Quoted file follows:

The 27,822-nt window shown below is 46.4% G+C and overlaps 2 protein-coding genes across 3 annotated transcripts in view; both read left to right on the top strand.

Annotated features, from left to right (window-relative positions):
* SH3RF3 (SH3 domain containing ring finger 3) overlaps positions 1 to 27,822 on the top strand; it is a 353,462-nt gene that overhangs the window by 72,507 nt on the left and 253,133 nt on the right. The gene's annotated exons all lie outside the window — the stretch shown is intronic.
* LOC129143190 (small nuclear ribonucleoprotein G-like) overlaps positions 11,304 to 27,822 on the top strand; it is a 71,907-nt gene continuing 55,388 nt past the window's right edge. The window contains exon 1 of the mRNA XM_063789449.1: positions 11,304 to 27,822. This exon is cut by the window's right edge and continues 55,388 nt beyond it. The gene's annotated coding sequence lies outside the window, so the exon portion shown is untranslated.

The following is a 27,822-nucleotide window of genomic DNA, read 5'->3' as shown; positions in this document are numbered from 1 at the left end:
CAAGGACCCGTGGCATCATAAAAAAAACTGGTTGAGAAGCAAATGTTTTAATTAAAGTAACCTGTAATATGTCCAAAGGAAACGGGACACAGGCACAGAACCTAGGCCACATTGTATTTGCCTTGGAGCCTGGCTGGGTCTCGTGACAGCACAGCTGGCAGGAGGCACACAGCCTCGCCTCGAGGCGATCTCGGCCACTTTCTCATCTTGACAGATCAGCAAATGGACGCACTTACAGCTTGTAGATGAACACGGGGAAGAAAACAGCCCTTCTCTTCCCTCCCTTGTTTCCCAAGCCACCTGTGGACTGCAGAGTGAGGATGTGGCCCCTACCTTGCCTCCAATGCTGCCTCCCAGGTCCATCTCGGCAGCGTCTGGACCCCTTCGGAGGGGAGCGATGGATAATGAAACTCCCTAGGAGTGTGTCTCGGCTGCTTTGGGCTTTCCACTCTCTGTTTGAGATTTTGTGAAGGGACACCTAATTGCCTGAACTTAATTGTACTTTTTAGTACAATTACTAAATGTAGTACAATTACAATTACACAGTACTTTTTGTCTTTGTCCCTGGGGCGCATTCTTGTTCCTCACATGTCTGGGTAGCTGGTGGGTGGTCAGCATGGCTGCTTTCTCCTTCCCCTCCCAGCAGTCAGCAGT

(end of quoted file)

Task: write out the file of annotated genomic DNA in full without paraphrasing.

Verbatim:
The 27,822-nt window shown below is 46.4% G+C and overlaps 2 protein-coding genes across 3 annotated transcripts in view; both read left to right on the top strand.

Annotated features, from left to right (window-relative positions):
* SH3RF3 (SH3 domain containing ring finger 3) overlaps positions 1 to 27,822 on the top strand; it is a 353,462-nt gene that overhangs the window by 72,507 nt on the left and 253,133 nt on the right. The gene's annotated exons all lie outside the window — the stretch shown is intronic.
* LOC129143190 (small nuclear ribonucleoprotein G-like) overlaps positions 11,304 to 27,822 on the top strand; it is a 71,907-nt gene continuing 55,388 nt past the window's right edge. The window contains exon 1 of the mRNA XM_063789449.1: positions 11,304 to 27,822. This exon is cut by the window's right edge and continues 55,388 nt beyond it. The gene's annotated coding sequence lies outside the window, so the exon portion shown is untranslated.

The following is a 27,822-nucleotide window of genomic DNA, read 5'->3' as shown; positions in this document are numbered from 1 at the left end:
CAAGGACCCGTGGCATCATAAAAAAAACTGGTTGAGAAGCAAATGTTTTAATTAAAGTAACCTGTAATATGTCCAAAGGAAACGGGACACAGGCACAGAACCTAGGCCACATTGTATTTGCCTTGGAGCCTGGCTGGGTCTCGTGACAGCACAGCTGGCAGGAGGCACACAGCCTCGCCTCGAGGCGATCTCGGCCACTTTCTCATCTTGACAGATCAGCAAATGGACGCACTTACAGCTTGTAGATGAACACGGGGAAGAAAACAGCCCTTCTCTTCCCTCCCTTGTTTCCCAAGCCACCTGTGGACTGCAGAGTGAGGATGTGGCCCCTACCTTGCCTCCAATGCTGCCTCCCAGGTCCATCTCGGCAGCGTCTGGACCCCTTCGGAGGGGAGCGATGGATAATGAAACTCCCTAGGAGTGTGTCTCGGCTGCTTTGGGCTTTCCACTCTCTGTTTGAGATTTTGTGAAGGGACACCTAATTGCCTGAACTTAATTGTACTTTTTAGTACAATTACTAAATGTAGTACAATTACAATTACACAGTACTTTTTGTCTTTGTCCCTGGGGCGCATTCTTGTTCCTCACATGTCTGGGTAGCTGGTGGGTGGTCAGCATGGCTGCTTTCTCCTTCCCCTCCCAGCAGTCAGCAGT